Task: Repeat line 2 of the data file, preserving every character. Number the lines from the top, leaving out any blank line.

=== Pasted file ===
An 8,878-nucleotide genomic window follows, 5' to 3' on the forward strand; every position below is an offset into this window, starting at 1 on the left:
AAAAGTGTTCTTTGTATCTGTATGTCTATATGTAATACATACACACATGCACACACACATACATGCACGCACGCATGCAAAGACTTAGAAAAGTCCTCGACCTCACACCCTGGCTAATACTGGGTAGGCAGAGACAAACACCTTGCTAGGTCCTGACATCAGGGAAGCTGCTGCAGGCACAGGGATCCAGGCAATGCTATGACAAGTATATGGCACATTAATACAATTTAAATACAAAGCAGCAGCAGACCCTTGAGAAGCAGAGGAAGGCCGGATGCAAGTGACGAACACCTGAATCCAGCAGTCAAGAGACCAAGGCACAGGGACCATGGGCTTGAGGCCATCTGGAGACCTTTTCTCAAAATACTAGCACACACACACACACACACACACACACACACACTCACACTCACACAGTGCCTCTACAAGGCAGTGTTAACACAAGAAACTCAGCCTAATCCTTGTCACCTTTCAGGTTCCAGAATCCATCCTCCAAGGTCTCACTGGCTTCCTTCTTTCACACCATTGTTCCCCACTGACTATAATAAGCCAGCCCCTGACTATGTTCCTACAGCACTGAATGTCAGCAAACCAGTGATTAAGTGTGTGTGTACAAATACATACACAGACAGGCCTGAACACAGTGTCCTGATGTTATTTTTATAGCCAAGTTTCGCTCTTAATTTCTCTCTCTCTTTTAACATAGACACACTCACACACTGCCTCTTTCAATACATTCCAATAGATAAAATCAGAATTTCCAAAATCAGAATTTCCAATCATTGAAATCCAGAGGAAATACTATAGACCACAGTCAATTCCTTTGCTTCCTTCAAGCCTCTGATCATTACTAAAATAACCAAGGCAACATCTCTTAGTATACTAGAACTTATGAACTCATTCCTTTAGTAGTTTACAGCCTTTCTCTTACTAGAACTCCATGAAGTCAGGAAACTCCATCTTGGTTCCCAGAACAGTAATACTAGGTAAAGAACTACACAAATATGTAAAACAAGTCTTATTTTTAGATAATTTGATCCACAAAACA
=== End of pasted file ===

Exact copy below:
AAAAGTGTTCTTTGTATCTGTATGTCTATATGTAATACATACACACATGCACACACACATACATGCACGCACGCATGCAAAGACTTAGAAAAGTCCTCGACCTCACACCCTGGCTAATACTGGGTAGGCAGAGACAAACACCTTGCTAGGTCCTGACATCAGGGAAGCTGCTGCAGGCACAGGGATCCAGGCAATGCTATGACAAGTATATGGCACATTAATACAATTTAAATACAAAGCAGCAGCAGACCCTTGAGAAGCAGAGGAAGGCCGGATGCAAGTGACGAACACCTGAATCCAGCAGTCAAGAGACCAAGGCACAGGGACCATGGGCTTGAGGCCATCTGGAGACCTTTTCTCAAAATACTAGCACACACACACACACACACACACACACACACACTCACACTCACACAGTGCCTCTACAAGGCAGTGTTAACACAAGAAACTCAGCCTAATCCTTGTCACCTTTCAGGTTCCAGAATCCATCCTCCAAGGTCTCACTGGCTTCCTTCTTTCACACCATTGTTCCCCACTGACTATAATAAGCCAGCCCCTGACTATGTTCCTACAGCACTGAATGTCAGCAAACCAGTGATTAAGTGTGTGTGTACAAATACATACACAGACAGGCCTGAACACAGTGTCCTGATGTTATTTTTATAGCCAAGTTTCGCTCTTAATTTCTCTCTCTCTTTTAACATAGACACACTCACACACTGCCTCTTTCAATACATTCCAATAGATAAAATCAGAATTTCCAAAATCAGAATTTCCAATCATTGAAATCCAGAGGAAATACTATAGACCACAGTCAATTCCTTTGCTTCCTTCAAGCCTCTGATCATTACTAAAATAACCAAGGCAACATCTCTTAGTATACTAGAACTTATGAACTCATTCCTTTAGTAGTTTACAGCCTTTCTCTTACTAGAACTCCATGAAGTCAGGAAACTCCATCTTGGTTCCCAGAACAGTAATACTAGGTAAAGAACTACACAAATATGTAAAACAAGTCTTATTTTTAGATAATTTGATCCACAAAACA